Global RVSM Monitoring Capability with MODE C Altitude Recording

Altitude Recording Device MODE C Antenna in the CSSI RVSM Monitoring Toolkit

One of the key data components for Reduced Vertical Separation Minimum (RVSM) monitoring and height-keeping performance testing is capturing the Pressure Altitude Flown while in RVSM from the aircraft. Another component is independent Global Positioning System (GPS) height and position performance which can be collected with an onboard RVSM Monitoring GPS based Monitoring toolkit.

Reduced Vertical Separation Minima (RVSM) reduced the vertical separation between aircraft flying in flight levels 29,000–41,000 feet altitudes from 2,000 ft to 1,000 feet of vertical separation


RVSM reduced the Vertical Separation Minima between aircraft flying in flight levels 29,000–41,000 feet altitudes from 2,000 ft to 1,000 feet of vertical separation — this allows for more traffic access to the thinner atmosphere to reduce delays while maintaining safety.

The RVSM Monitoring and testing confirms the aircraft height-keeping performance and the test is required every 2 years or 1,000 flight hours (whichever is longer).

See this article for more on RVSM and how it enhances airspace safety.

Pressure Altitude Recording Problems ⚠

The Pressure Altitude Flown is observable by both the Pilot via instruments and the Air Traffic Control but many Regional Monitoring Agencies (RMA) do not have the infrastructure nor ability to request those ATC Pressure Altitude recordings. This poses a significant problem when the Regional Monitoring Agency needs to calculate the Altimetry System Error or vertical safety tolerance of the aircraft performance in RVSM airspace based on the GPS data alone.

If the RMA has the three data components it needs (the aircraft Pressure Altitude reports, independent GPS height and position data, and the Meteorological weather data for the region of the flight), the RMA can determine the Altimetry System Error and certify the aircraft is safe to fly in the reduced separation environment.

In the Pacific region RVSM Monitoring flights for instance, the height keeping performance data could be collected with an onboard independent GPS based Monitoring System but the pressure altitude reporting would need to come from somewhere else — the Pacific Air Traffic Control simply did not have the capability for real time surveillance and tracking prior to space based ADS-B.

Often the Pacific aircraft would be monitored by the GPS based Monitoring System and then the Digital Flight Data Recorder (DFDR) altitude records would need to be downloaded shortly after the flight landed to ensure they were not erased. This often came with a significant cost if the DFDR required specialist assistance or, if the download did not happen, the RVSM Monitoring flight would need to be redone.

CSSI’s Global RVSM Monitoring Solution 🌐

CSSI’s solution to this Pressure Altitude Recording problem was to integrate a MODE C listening system into our design for the GPS based RVSM Monitoring Toolkit — CSSI’s E2GMU.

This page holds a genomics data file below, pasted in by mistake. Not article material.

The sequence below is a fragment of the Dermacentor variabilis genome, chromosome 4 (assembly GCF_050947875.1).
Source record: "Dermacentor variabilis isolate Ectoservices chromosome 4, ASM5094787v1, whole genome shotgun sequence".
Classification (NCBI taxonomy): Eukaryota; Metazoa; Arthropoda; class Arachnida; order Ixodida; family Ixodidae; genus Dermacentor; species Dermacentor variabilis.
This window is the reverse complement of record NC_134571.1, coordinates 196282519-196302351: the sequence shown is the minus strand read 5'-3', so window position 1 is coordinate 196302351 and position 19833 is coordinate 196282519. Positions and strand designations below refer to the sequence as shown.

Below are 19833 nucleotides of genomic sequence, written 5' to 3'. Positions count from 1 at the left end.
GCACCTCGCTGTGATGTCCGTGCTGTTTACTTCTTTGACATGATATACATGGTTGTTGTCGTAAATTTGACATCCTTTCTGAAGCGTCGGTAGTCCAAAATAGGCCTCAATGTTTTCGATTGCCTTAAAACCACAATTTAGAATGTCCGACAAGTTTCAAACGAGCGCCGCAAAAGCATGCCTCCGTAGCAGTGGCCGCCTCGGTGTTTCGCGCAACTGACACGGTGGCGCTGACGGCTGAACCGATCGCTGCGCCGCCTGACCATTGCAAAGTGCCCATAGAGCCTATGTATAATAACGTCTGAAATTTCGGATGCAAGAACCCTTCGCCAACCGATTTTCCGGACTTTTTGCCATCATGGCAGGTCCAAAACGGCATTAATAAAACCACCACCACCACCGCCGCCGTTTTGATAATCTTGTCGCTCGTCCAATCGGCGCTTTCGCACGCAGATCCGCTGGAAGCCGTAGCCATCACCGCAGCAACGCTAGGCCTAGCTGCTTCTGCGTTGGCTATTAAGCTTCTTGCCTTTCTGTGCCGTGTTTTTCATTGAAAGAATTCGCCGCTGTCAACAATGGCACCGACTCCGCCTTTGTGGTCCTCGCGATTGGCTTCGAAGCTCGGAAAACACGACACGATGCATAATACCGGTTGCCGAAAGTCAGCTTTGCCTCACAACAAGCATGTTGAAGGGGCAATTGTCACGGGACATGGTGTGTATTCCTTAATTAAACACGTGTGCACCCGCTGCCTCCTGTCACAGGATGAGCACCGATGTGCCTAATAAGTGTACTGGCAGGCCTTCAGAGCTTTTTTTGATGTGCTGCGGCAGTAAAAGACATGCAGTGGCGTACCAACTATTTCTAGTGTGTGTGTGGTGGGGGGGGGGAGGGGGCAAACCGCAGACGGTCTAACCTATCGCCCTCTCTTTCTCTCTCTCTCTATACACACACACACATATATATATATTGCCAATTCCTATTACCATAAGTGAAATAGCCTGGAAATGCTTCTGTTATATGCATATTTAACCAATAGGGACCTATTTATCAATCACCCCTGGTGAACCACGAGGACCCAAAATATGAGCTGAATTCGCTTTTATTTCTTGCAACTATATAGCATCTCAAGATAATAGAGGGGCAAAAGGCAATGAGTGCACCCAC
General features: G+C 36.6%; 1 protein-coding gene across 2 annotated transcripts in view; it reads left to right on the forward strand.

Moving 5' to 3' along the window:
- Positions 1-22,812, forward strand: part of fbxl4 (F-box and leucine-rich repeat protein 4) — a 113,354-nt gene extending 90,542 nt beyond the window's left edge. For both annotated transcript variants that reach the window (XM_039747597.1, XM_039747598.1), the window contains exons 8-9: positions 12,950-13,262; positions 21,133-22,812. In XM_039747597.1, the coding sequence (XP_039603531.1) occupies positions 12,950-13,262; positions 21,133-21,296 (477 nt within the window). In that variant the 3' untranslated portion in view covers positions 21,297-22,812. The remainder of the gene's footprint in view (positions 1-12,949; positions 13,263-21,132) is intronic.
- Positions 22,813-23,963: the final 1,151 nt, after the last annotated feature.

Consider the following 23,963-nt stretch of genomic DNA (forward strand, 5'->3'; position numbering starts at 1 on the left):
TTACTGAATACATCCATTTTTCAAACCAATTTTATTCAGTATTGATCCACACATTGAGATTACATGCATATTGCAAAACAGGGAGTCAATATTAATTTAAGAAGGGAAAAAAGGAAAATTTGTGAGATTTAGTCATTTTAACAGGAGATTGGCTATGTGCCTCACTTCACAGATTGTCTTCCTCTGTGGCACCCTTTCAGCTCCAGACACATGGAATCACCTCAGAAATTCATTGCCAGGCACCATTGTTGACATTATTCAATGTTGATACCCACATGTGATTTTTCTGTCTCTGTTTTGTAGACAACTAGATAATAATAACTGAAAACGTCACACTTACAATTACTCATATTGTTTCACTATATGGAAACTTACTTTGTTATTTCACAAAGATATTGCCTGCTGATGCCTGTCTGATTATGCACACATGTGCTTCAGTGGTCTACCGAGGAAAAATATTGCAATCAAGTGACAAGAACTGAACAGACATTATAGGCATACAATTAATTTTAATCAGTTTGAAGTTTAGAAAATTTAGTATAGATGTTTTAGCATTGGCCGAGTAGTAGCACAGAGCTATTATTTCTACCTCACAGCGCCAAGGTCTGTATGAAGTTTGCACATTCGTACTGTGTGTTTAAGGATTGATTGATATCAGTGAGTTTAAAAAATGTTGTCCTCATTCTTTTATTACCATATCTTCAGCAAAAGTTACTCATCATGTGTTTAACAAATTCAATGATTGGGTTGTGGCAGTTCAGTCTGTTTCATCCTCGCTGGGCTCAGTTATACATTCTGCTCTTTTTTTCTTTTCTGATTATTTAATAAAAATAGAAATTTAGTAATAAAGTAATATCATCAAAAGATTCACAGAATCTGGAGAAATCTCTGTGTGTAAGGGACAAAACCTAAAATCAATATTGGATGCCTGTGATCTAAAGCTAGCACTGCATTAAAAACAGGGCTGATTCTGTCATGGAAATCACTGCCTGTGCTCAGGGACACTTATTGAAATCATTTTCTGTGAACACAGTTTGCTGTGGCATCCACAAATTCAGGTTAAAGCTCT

The CSSI E2GMU for aircraft RVSM Monitoring comes standard with an Altitude Recording Device (ARD) and a MODE C Antenna that listens for the target aircraft MODE C responses to external MODE C requests and then the ARD system records that data (UTC Time, Flight Level Reported, and Squawk).

For the E2GMU or any aircraft GPS based RVSM Monitoring Toolkit to not require any special aircraft installation regulations, the system has to be passive listening device and cannot project a signal into the airspace to trigger the MODE C response. The E2GMU is therefore considered by civil aviation authorities to be a portable electronic device and it makes it easier to install the system in any aircraft with minimal impact to the crew.

Ground System Surveillance interrogating the RVSM Monitoring Aircraft

The ARD listening system works the best when the RVSM Monitoring flight occurs where there is consistent MODE C ground system surveillance


Area Traffic interrogating the RVSM Monitoring Aircraft

The ARD works best when the RVSM Monitoring flight occurs where there is consistent population of other aircraft traffic to interrogate the target aircraft MODE C.

Basically any mixture of both Ground and Traffic in the RVSM Monitoring test flight region will achieve a good, consistent data result so operators will want to flight plan for region with maximum amounts of both sources. The ARD should collect a MODE C response once every 6 seconds for about 30 minutes of straight and level RVSM test flying when the ARD is in optimal conditions.

Once the RVSM flight is completed, the E2GMU stores the GPS and ARD data on a Wi-Fi capable Tablet for easy transfer of data over the internet through email or any number of applications. The collected RVSM flight data is submitted to the CSSI RVSM for coordination with the Regional Monitoring Agency responsible for the country the aircraft is registered in.

The Regional Monitoring Agency will calculate the Altimetry System Error based on the E2GMU data provided and issue RVSM approvals for the aircraft if the performance is within safety tolerances. CSSI RVSM will then notify when the RMA has completed their work and CSSI RVSM will provide an unofficial result.

You can find your Regional Monitoring Agency and lookup your RVSM Approval history in this article.

About CSSI, Inc.

CSSI RVSM has proudly served the world’s RVSM monitoring needs since July 1999, having supported over 20,000 monitoring flights worldwide. CSSI RVSM is ready to help you complete the RVSM monitoring flight required to maintain RVSM approval for your aircraft.

CSSI RVSM also offers the E2GMU portable aircraft RVSM Monitoring toolkits for sale to aviation industry partners for on demand flight testing. Contact CSSI for a quote today.

Contact CSSI RVSM at link below!

Bobby Miller III Aviation Safety RVSM at CSSI, Inc.